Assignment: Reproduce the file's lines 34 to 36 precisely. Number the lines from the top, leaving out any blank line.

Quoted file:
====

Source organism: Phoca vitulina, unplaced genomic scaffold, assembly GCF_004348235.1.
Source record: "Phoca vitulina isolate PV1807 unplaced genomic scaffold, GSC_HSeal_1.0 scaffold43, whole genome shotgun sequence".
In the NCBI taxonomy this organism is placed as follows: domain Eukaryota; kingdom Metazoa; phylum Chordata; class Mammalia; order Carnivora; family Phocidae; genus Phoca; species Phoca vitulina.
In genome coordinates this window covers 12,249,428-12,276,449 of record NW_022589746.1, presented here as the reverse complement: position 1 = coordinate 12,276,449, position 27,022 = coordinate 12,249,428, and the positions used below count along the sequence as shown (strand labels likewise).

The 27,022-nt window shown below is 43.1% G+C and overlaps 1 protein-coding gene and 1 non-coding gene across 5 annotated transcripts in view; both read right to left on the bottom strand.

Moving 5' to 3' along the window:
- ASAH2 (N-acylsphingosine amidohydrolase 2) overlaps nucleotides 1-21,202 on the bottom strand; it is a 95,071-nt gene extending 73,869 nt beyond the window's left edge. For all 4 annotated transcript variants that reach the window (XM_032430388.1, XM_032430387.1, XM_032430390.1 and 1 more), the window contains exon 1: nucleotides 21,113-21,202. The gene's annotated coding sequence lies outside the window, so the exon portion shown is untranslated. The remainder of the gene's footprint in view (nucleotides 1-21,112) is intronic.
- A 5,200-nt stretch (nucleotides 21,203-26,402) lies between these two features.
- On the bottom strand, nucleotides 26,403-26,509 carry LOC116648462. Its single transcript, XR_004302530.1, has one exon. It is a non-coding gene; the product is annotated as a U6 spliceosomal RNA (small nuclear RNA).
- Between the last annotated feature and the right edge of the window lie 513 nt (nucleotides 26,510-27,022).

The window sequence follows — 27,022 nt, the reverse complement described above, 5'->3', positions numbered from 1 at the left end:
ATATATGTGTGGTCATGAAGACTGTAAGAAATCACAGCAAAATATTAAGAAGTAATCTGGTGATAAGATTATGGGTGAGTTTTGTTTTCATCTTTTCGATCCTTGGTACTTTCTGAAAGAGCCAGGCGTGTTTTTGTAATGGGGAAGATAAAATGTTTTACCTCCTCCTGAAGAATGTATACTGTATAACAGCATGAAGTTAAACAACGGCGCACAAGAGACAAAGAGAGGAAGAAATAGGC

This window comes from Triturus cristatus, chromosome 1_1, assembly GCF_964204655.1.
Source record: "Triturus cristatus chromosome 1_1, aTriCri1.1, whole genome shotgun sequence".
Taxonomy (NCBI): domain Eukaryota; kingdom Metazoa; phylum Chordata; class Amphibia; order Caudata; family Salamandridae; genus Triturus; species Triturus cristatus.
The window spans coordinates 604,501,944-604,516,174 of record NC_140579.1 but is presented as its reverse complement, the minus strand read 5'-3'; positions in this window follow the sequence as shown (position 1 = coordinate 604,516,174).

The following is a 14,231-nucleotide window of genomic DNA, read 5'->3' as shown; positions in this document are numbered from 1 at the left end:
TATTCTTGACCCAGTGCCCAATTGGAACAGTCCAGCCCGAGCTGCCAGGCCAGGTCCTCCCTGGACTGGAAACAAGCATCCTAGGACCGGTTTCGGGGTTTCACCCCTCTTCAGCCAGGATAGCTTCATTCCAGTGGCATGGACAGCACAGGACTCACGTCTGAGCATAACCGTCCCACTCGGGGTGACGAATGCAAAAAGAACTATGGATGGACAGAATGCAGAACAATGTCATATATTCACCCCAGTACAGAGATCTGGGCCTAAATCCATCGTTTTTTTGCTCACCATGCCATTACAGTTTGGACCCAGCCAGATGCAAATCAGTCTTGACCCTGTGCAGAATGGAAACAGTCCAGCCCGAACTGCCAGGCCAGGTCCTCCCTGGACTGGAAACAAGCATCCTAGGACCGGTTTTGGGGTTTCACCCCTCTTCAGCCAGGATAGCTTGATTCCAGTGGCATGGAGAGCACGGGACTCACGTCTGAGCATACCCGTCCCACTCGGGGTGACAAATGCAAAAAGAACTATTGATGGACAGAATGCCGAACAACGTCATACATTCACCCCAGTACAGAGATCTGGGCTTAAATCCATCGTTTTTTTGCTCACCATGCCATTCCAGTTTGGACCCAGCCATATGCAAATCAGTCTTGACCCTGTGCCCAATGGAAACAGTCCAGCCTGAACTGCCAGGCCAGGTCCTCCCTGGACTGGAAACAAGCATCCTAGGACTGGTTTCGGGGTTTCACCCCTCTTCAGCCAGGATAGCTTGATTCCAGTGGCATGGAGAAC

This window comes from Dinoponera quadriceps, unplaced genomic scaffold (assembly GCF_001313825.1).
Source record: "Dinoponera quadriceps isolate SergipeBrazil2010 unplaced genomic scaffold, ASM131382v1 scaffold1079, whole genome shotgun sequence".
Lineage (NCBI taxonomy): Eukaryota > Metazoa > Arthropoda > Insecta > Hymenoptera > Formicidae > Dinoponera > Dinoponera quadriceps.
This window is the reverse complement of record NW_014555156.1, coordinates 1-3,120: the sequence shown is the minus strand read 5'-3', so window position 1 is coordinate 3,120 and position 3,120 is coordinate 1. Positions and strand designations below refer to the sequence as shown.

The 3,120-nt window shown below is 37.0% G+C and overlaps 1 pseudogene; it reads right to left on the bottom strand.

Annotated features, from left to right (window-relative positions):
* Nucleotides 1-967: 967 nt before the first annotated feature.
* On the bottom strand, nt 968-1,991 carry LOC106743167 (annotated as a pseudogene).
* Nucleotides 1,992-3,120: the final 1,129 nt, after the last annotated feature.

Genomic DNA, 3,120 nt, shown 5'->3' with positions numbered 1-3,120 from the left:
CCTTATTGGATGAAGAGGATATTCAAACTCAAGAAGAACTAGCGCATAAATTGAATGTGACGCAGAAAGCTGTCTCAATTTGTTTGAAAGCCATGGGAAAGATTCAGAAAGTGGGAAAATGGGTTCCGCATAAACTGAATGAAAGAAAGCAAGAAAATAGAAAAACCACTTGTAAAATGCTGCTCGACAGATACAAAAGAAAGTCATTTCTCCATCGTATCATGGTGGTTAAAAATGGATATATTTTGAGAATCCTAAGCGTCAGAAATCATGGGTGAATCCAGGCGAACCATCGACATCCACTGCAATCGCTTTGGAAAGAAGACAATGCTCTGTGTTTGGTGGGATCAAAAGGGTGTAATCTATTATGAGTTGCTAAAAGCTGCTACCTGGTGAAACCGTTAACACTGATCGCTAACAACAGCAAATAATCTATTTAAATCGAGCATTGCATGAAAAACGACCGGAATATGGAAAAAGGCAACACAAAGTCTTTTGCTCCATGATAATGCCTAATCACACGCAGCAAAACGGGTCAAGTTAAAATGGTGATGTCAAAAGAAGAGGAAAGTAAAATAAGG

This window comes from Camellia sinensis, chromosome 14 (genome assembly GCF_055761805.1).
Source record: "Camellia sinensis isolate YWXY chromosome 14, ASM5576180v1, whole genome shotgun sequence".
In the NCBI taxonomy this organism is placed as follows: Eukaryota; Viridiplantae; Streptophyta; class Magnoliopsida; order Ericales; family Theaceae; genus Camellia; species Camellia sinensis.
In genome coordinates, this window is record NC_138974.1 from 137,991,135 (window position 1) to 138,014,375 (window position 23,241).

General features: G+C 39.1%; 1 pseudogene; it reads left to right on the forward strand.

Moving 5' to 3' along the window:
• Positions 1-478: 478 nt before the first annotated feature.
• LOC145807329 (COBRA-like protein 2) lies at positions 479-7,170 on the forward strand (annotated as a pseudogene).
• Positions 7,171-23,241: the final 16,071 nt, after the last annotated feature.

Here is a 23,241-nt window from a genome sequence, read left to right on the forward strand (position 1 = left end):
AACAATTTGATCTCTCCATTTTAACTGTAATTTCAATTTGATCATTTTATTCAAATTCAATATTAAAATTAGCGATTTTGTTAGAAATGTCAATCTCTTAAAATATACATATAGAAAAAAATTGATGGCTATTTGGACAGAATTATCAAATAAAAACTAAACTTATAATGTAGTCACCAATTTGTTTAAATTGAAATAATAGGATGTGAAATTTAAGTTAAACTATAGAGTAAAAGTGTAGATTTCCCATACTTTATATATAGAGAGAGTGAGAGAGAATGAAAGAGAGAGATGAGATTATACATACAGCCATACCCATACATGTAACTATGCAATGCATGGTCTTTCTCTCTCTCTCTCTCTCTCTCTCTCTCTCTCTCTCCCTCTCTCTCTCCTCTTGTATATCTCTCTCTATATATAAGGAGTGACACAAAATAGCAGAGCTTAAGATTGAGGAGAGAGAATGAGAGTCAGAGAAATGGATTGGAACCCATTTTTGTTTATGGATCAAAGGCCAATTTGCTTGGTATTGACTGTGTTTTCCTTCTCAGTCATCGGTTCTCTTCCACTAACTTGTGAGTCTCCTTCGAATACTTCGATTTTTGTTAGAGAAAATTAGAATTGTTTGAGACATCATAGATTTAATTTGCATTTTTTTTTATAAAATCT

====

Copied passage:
General features: G+C 39.1%; 1 pseudogene; it reads left to right on the forward strand.

Moving 5' to 3' along the window:
• Positions 1-478: 478 nt before the first annotated feature.